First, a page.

A Mind of My Own
Posted by Gail | Filed under Autism
Chapter Two — A Strong Silent Boy (Part 1)
When I found out Malcolm had Asperger’s Syndrome, I just about flipped a kidney. Man, was I scared. I wondered what I could possibly have done to make this happen. They used to call it a “disease,” but now it’s thought of more as a different way of thinking. A lot has happened in the world since Malcolm was diagnosed. Perhaps, most importantly, my whole family has learned that having Asperger’s isn’t the worst thing in the world. It’s just different.
Asperger’s Syndrome (sometimes called AS) is referred to as a form of high-functioning autism. People with Asperger’s typically have normal or above average intellectual capacity along with poorly developed social skills. It’s thought that their emotional and social development or integration happens later than usual.
One of the big clues that Malcolm was different was the fact that he didn’t talk. He was almost four years old and barely said a word. He was in pre-school, so he had lots of opportunity to talk. And he was writing – the names of books, the names of videos he liked to watch, the names of every station on the subway line spelled perfectly and written in the colour in which it appeared on the wall, and the entire “warning” that shows up at the beginning of a video. So clearly he was smart. He was just quiet. Or so my husband and I wanted to believe.
My daughter talked early. At three years old she was pedantically explaining how to properly pronounce “pachysephalasaurus” to her aunt. So when my son didn’t start talking, I had no benchmark for “normal.” He was clearly bright; he was just slower to speak. Wasn’t that pretty typical for boys? He had a remarkable memory – he could quote whole paragraphs from his “Thomas the Tank Engine” videos or from books we had read to him. In fact, he used those quotes to tell us what he wanted. When we asked if he was tired he’d say, “I’m tired of pulling coaches, I want to see the world.” He had a quote for every occasion. I remember laughing with my husband and saying that if we were reading him Shakespeare and that’s whom he was quoting, everyone would think he was a genius.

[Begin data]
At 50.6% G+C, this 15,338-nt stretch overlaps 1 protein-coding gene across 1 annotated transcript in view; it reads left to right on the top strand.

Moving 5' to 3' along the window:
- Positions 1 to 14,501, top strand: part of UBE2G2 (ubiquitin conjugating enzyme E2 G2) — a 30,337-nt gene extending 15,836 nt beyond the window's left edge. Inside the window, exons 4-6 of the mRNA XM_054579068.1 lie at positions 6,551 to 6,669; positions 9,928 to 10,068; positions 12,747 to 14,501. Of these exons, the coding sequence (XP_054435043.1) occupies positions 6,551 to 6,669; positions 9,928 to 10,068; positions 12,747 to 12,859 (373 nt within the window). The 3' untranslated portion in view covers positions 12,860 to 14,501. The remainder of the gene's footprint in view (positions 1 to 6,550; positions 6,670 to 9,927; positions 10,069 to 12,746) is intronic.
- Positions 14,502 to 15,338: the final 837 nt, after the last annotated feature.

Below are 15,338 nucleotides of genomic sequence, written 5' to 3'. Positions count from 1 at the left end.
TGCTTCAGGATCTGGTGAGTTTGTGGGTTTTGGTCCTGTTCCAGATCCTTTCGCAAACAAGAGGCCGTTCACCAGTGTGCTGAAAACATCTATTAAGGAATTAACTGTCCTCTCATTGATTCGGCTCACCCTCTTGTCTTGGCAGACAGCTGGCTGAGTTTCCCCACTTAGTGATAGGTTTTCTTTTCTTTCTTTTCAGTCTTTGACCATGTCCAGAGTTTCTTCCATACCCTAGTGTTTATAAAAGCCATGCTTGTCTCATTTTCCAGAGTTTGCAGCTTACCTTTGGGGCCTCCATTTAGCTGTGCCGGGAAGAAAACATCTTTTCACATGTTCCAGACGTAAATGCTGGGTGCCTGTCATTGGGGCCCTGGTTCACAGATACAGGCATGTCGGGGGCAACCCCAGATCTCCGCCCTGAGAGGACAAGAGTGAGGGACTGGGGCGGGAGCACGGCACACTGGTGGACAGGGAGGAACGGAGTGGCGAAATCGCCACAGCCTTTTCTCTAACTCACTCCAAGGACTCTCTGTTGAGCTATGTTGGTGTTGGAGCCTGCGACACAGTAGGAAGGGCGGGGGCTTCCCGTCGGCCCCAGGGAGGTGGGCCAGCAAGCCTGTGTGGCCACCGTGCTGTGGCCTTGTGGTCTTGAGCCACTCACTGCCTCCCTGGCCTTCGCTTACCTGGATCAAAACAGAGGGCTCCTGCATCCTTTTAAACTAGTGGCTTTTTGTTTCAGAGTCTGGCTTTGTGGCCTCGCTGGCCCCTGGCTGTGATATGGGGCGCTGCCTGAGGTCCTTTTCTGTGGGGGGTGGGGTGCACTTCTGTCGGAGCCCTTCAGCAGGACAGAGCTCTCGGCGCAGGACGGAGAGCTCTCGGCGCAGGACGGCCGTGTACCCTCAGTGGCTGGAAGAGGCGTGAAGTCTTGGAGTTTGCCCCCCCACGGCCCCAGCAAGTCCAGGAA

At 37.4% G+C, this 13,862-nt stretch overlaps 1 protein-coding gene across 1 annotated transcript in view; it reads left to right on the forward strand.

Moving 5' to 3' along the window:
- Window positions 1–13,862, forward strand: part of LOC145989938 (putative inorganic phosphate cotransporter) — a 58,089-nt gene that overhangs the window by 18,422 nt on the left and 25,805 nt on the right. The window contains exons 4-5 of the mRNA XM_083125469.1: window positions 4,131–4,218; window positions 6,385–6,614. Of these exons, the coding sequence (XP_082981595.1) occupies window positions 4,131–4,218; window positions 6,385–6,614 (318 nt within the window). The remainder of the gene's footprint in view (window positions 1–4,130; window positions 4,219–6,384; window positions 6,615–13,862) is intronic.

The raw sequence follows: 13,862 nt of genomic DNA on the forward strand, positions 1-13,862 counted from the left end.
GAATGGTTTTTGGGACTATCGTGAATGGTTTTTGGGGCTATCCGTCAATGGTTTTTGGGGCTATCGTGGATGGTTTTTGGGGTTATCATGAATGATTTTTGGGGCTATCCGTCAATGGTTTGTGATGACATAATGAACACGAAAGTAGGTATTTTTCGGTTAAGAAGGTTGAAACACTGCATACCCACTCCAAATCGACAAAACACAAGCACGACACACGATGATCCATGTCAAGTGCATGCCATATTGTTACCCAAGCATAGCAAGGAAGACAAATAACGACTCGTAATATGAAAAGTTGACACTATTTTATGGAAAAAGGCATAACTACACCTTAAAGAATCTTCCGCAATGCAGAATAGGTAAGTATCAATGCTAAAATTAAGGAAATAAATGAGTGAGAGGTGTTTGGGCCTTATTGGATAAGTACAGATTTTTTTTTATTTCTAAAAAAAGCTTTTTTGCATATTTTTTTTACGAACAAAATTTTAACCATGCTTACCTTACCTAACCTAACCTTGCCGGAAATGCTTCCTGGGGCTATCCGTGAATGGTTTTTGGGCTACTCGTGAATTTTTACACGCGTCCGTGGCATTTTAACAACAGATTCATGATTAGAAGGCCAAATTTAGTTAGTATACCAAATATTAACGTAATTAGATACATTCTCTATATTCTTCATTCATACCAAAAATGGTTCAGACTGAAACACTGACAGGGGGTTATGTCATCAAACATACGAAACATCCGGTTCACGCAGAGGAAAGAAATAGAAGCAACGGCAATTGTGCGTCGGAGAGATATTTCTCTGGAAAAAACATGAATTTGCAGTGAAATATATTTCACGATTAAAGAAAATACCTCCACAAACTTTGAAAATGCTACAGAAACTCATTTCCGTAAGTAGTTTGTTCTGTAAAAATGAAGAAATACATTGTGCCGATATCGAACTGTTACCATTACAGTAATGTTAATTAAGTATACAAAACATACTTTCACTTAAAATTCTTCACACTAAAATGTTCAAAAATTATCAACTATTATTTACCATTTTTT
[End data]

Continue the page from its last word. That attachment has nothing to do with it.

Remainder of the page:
Now, knowing what I do about Asperger’s, I know that quoting other sources – referred to in the world of development psychology as “echolalia” – is a common trait of Asperger’s Syndrome. Echolalia is a normal way to learn language and most children use it. Toddlers babble in a rhythmic way, mimicking the cadence of language. Later children copy sounds, words and eventually phrases and sentences they hear adults use in specific contexts. The question, “How are you?” is usually followed by something similar to, “I’m fine thank you, how are you?” With Malcolm, “How are you?” was always followed by “How are you?” which was then followed by two repetitions of “I’m fine, thank you.”
When children first learn new phrases, they learn them using a “gestalt” – or whole – style of language acquisition; they learn language in chunks rather than the tiny component sounds and specific meaning of each individual sound or word. Eventually most children graduate to an analytic form of learning language, analyzing the way language is used in other contexts and understand the individual words and sounds.
The point at which children move from gestalt to analytic learning or from echolalia to spontaneous language is often marked by unique new words or interpretations. Most children invent words or phrases by adapting what they already know to encompass something they don’t know the word for. They generalize grammar, for example. Instead of saying “I went,” they say “I goed,” generalizing the “ed” for past tense. And since there is no word for the space behind your knee, but the space under your arm is an armpit, a “kneepit” is born.